Your stress, your body, and your plate
Stress, good and bad, impacts your body’s health and your food choices.
We all get stressed. Stress is a normal emotional response to the demands of life. We all experience stress. Stress can be good or bad. Stress can be planning a wedding, preparing for a baby, a promotion at work, or a graduation. Bad stress can be caused by losing a loved one, economic hardships, or having too many things to do. The source of the stress does not change the impacts on your body and the food you may put on your plate.
Stress may affect your body by causing muscle tension, fatigue or an upset stomach. The reason stress has a huge impact on your body is due to the stress hormone, cortisol. Cortisol is secreted by the adrenal glands. This hormone is released when you are stressed. As stress decreases, cortisol levels go down. However, if you suffer from chronic stress you are at a higher risk to have digestive problems, high blood pressure, and heart disease.
To lessen the impact stress has on your body, relax your mind and become physically active. Relaxing your mind through meditation, reading, or listening to music can also help reduce the impacts of stress on your body. A quick 10 to 15 minute walk will reduce cortisol levels. Regular physical activity is important too. Your body relaxes after physical activity due to elevated endorphin levels and lowered cortisol levels.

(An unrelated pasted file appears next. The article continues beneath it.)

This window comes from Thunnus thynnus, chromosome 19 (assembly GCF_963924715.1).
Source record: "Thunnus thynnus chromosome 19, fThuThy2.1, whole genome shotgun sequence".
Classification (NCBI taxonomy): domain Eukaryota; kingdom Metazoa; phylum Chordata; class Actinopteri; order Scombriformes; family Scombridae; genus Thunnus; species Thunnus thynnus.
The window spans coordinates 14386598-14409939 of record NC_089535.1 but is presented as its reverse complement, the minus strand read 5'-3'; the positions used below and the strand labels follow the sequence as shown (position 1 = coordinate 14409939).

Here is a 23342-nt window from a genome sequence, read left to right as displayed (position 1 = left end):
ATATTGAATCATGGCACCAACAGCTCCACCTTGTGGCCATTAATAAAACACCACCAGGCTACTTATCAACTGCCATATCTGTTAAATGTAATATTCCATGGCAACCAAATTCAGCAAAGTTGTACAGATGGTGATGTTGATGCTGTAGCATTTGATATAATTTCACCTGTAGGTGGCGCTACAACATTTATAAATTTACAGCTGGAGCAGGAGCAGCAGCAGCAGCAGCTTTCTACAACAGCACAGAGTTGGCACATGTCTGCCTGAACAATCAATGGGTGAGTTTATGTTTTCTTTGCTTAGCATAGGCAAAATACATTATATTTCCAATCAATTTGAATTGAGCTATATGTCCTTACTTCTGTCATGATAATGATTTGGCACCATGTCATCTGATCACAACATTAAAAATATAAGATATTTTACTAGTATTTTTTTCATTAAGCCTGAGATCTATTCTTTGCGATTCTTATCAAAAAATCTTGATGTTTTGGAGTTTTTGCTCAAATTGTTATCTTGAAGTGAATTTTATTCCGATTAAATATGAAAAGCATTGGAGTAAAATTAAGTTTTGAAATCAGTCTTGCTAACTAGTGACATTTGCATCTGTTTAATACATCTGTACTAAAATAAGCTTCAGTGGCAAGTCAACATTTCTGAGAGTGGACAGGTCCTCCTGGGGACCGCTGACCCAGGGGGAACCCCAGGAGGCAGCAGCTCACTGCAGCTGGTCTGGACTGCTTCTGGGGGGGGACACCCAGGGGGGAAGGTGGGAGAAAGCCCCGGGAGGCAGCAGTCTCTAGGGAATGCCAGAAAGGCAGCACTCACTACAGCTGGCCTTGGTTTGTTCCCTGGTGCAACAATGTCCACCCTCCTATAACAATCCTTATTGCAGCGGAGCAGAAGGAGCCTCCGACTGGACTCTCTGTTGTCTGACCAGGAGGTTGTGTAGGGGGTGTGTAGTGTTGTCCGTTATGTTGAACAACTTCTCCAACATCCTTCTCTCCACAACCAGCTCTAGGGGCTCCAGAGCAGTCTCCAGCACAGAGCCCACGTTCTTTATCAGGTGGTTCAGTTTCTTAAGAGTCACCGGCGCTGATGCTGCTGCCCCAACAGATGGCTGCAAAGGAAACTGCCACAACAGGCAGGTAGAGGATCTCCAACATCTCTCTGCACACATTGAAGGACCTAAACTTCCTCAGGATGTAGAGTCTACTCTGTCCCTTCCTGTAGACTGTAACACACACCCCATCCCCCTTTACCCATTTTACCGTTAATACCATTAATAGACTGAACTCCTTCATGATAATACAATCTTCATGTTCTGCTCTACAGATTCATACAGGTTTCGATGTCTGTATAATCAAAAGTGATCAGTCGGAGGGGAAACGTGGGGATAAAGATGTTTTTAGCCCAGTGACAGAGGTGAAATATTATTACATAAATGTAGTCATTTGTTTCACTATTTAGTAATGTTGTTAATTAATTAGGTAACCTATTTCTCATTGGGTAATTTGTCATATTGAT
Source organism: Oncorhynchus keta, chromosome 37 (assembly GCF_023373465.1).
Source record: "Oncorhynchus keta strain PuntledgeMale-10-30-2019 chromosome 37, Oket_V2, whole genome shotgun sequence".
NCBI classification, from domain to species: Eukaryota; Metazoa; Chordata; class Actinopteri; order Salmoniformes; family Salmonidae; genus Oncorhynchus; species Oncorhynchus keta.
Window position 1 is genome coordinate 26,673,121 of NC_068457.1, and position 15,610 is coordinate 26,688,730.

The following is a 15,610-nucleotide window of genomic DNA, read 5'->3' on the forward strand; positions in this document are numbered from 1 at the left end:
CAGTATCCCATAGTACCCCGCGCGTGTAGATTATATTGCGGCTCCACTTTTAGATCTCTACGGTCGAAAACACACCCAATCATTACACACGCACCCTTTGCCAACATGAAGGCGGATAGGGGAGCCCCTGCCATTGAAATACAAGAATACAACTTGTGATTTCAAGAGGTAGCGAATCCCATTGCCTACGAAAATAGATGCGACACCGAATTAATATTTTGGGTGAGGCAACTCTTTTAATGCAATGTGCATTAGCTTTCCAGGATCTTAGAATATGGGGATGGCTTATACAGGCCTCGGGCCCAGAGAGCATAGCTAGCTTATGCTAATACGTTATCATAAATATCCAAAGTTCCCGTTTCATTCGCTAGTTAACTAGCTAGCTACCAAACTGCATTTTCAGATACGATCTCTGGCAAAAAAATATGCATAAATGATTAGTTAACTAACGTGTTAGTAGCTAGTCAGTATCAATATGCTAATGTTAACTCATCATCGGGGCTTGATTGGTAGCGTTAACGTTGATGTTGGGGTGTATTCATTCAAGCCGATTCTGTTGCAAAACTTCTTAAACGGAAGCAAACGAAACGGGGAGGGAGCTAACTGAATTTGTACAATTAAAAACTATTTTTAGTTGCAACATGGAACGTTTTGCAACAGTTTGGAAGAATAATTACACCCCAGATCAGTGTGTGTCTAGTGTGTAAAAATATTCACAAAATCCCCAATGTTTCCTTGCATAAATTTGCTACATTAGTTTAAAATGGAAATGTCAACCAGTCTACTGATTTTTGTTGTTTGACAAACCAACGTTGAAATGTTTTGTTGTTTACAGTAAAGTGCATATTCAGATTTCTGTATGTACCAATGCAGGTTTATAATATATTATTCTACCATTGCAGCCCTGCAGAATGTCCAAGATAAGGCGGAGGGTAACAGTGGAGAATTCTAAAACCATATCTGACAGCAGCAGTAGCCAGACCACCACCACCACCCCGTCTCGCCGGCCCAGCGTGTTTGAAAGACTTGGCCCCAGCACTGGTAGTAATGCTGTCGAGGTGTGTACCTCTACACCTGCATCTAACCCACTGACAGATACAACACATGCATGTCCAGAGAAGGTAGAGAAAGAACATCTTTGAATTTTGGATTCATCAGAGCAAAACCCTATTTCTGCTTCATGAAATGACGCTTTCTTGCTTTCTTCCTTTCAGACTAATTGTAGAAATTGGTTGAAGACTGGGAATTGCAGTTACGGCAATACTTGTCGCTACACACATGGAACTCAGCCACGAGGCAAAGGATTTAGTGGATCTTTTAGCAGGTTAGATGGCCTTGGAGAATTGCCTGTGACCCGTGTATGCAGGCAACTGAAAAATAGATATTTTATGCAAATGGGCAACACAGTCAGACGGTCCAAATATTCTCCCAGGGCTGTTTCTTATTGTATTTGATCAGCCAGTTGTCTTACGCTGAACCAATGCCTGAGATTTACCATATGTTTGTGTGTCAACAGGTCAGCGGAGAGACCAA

Cortisol released into your body consistently may increase abdominal fat. When cortisol is clouding up your brain, your body craves foods that will change your brain’s chemistry. The foods you crave tend to be high in carbohydrates, fat and sugar. Comfort food does not have to be unhealthy. Fruits and vegetables are important during stressful times because they provide your body with necessary vitamins and minerals. Finding comfort in foods that are high in fat and sugar will not bring lasting comfort. Fight stress will nutrient dense foods that are high in vitamins and minerals to keep your body healthy.
Stress, good and bad, impacts the choices you make for your body and your plate. Being prepared with ways to fight stress is important for your body now, and in the future.
For more information from Michigan State University Extension on stress, your body, and your food choices please visit the following links.